Talaroo Hot Springs

Queensland Road Trip, May 2022

Let’s go on a road trip! Come with us to Townsville and west on the Savannah Way to Karumba on an adventure in far north Queensland.

When our guide Jimmy calls a halt to our early morning walk while he pays his respects to the “old people”, we know we’re included in something very special. He’s referring to his ancestors, the Ewamian people, whose country we’re learning about at Talaroo Hot Springs.

The land we’re walking on used to be part of Talaroo Station, a 31,500 hectare cattle property in the heart of the Gulf Savannah. In 2012, the property was returned to the Ewamian people and listed as an Indigenous Protected Area and Nature Refuge. The hot springs, prized by countless generations as a spiritual place of healing and relaxation, are now managed by Ewamian rangers like Jimmy, who is passionate about sharing this site and his connection to country with others.

Jimmy leads us on to the boardwalk and up to a shaded platform, from where we look out over the springs and terraces. Over thousands of years, hot mineralised water continually bubbling to the surface and flowing over the ground has built up layers of sedimentary travertine. These mounded terraces are one of just two such formations in the world – the other is in Tasmania. The water rises from reservoirs deep underground, independent of the Great Artesian Basin.

Heated by extreme temperatures underground, the water reaches the earth’s surface at a temperature of up to 68°. Steam from the hot pools hovers in the cool morning air.

Some of the water is channelled into the communal bathing pool, where it’s a more comfortable 34°C. Our walk around the hot springs ends with a swim in the pool and we join our fellow walkers in a long relaxing soak.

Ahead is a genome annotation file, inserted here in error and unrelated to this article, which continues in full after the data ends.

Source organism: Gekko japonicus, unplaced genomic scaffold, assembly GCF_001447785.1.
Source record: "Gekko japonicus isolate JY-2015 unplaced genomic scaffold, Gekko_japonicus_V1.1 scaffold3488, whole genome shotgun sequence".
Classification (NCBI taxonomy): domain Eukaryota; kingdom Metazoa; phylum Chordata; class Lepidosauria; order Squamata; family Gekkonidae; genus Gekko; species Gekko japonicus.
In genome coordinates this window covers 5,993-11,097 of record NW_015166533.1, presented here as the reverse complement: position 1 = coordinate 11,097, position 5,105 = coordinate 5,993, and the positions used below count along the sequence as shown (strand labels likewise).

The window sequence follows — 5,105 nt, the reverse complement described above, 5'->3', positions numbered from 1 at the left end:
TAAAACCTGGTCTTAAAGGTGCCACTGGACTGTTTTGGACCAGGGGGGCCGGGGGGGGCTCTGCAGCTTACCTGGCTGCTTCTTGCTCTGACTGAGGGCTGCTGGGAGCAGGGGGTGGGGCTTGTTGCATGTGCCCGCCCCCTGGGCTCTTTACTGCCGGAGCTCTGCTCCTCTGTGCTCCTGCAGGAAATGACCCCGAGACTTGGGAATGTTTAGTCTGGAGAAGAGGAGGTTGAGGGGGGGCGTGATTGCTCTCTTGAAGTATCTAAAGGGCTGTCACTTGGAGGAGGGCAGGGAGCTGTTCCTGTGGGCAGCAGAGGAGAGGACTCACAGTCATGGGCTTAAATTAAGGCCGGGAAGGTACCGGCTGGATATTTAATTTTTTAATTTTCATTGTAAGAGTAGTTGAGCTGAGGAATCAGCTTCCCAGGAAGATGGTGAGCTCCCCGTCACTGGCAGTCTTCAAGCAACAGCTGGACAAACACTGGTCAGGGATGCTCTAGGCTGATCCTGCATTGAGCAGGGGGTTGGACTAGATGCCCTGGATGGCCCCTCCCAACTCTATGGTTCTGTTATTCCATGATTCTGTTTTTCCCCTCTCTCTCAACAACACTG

Later, taking advantage of one of the four private pools, we sit quietly as the therapeutic water bubbles up around us. Surrounded by Savannah bushland, where the only sounds are those of birds and insects, we’re grateful to Jimmy and his people for sharing this special place.

Joining Jo for Monday Walks

The Last Camp

Queensland Road Trip, May 2022

Let’s go on a road trip! Come with us to Townsville and west on the Savannah Way to Karumba on an adventure in far north Queensland.

On 20th August 1860 an expeditionary party of 19 men set off from Melbourne with the goal of travelling across Australia from south to north. Led by Robert O’Hara Burke and William Wills, their destination was the Gulf of Carpentaria. 

173 days later, on 9th February 1816, four of the original party reached the Little Bynoe River in far north Queensland. Here they set up Camp 119. John King and Charles Gray stayed at the camp while Burke and Wills continued north in an attempt to reach the gulf. With their way ahead blocked by swamps, Burke and Wills turned back after 24 kilometres and the decision was made to return south. 

The expedition ended in disaster, with food supplies running out and illness and exhaustion taking their toll. Gray died in April 1861, while Burke and Wills died in June. John King owed his survival to a group of Aboriginal people who gave him food and shelter. He was found by a search party on 15 September 1861 and eventually returned to Melbourne, but he never fully recovered from the physical effects of the expedition and died in 1872.     

The site of Camp 119, the final camp of the party on their northern route, is located 38 kilometres from the town of Normanton. The explorers and their fateful journey across Australia are commemorated by a set of plaques and information boards. 

While Gray and King waited for Burke and Wills to return from the gulf, they blazed 15 trees at the campsite. A couple of the marked trees are still alive and the location of each of the others is marked with metal poles or plaques. 

The expedition may have ended in failure but the explorers’ efforts left an important legacy. Five further expeditions, all travelling in different directions, were sent to search for the lost men. The knowledge gained during all these journeys contributed to the development of inland Australia. 

The town of Normanton was settled in 1867, just six years after that first exploration. With the discovery of gold in the region, the building of the railway and the development of the fishing industry, Normanton flourished.